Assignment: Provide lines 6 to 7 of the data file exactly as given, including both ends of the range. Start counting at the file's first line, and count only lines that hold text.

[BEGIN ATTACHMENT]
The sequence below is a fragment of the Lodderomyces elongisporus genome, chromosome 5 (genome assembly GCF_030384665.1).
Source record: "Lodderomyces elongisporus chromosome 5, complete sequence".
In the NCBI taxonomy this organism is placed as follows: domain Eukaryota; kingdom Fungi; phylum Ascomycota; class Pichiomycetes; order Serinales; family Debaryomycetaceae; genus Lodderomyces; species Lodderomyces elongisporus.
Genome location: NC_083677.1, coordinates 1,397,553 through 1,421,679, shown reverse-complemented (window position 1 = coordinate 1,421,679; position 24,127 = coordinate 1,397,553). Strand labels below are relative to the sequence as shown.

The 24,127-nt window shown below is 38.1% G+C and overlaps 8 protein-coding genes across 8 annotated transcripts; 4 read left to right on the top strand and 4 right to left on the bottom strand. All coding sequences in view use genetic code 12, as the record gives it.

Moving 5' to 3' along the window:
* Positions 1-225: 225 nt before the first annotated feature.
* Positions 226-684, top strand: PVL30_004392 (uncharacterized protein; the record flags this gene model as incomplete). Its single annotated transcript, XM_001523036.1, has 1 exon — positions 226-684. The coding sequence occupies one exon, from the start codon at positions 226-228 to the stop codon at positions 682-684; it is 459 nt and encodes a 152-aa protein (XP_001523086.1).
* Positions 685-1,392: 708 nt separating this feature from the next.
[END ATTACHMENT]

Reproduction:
Moving 5' to 3' along the window:
* Positions 1-225: 225 nt before the first annotated feature.